MURRAY — Desert Star holds its own for a unique theatrical experience you’re not going to find many other places in Utah. Each show is a blend of parody and satire with humor ranging from juvenile to artistic. Their latest production of Pirates of the Car-rib-eee-an is definitely full of laughs and when you add fresh pizza to the mix, it makes up for the occasional humor that suits your neighbor more than you.
While legally an indirect spoof of the popular Disney film of a similar name the evening’s story follows the heroic attempts of Will Doolittle and Captain Jack Sprat as they race to rescue Miss Eliza Swine, captured by the venerable Captain Barmitzvah and his pair of cursed pirates.
The script is peppered with quick humor and slapstick and supported with musical parodies of well known Broadway classics. The occasional failing microphone made for difficulty in hearing all of the lyrics, but those that came through were clever and appropriately matched the wit evident in Captain Barmitzvah’s prayer-shawl, pirate duds. Particularly engaging were the performances of Scott Holman (Jack Sprat) and Corinne Adaire (Eliza Swine). Their characters were strong, voices always heard, and they led the cast in their ability to roll with the punches (and many are thrown). Jeff Jensen (Will Doolittle) was surprisingly the spitting image of Orlando Bloom and surprised us all with his solo later on in the evening.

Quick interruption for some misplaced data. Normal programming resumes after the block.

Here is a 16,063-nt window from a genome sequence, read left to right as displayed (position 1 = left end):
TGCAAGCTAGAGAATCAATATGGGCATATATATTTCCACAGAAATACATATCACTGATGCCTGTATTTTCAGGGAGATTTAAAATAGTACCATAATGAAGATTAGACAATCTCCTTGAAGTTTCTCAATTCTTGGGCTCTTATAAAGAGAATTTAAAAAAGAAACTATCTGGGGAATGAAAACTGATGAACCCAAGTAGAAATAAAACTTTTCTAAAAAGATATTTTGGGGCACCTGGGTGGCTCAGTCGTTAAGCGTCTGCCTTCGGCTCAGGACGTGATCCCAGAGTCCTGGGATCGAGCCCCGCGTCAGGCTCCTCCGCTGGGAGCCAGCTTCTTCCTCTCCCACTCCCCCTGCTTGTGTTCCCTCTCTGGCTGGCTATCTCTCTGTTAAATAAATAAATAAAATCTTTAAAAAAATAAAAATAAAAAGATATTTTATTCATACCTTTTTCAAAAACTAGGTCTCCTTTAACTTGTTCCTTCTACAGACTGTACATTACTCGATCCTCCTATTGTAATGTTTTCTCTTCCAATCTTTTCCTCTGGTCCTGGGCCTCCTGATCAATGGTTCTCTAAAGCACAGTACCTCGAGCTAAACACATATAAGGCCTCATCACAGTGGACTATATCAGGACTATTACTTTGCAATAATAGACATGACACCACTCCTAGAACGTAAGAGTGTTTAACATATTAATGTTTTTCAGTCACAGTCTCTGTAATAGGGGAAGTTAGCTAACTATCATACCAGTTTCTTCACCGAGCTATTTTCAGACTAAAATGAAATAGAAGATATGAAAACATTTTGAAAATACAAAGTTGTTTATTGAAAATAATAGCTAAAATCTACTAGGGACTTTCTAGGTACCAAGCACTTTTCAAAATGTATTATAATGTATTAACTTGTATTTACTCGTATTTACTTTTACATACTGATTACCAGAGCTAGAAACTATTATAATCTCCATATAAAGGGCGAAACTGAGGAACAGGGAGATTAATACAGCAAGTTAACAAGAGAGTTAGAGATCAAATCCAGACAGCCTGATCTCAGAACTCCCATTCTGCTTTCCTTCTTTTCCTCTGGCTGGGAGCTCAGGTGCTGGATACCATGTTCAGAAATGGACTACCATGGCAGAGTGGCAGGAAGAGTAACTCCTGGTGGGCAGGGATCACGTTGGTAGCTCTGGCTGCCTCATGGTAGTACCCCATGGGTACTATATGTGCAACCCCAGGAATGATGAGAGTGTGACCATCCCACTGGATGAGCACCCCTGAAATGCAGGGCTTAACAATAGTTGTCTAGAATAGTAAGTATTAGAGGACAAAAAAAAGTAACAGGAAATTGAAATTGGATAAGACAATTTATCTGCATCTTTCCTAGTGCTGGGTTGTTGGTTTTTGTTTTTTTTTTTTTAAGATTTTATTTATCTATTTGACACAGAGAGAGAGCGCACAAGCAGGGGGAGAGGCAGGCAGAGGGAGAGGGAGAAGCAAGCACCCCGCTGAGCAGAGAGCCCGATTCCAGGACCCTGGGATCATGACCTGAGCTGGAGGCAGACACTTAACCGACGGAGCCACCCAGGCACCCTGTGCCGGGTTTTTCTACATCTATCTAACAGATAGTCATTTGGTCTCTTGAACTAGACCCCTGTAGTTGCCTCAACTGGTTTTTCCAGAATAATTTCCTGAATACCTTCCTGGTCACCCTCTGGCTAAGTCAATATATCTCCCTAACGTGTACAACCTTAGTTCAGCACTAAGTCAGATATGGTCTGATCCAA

The pacing (tempo) on the stage matched that of the kitchen. I couldn’t believe how fast our ordered was brought out to the table. Food was great though you’re left with napkins and no plates/silverware and when the toppings are piled high it makes for a very unstable slice making a trip to the mouth.
When attending the show you’re treated to a two-act musical (with intermission) followed by a musical olio (revue). This time round the cast has prepped a variety of Broadway classics and the occasional sketch. The opening performances of Wicked‘s “What is this feeling?” and Pippin‘s “Corner of the Sky” worried me. They felt more Karoake than I’d hoped and it wasn’t until Spencer Ashby’s opening number that I really started to get into the revue. Surprising performances from Phantom of the Opera and a politically charged Obama-ad brought the focus of the olio back to the style Desert Star really has carved out in the valley: pop culture parody of the classics.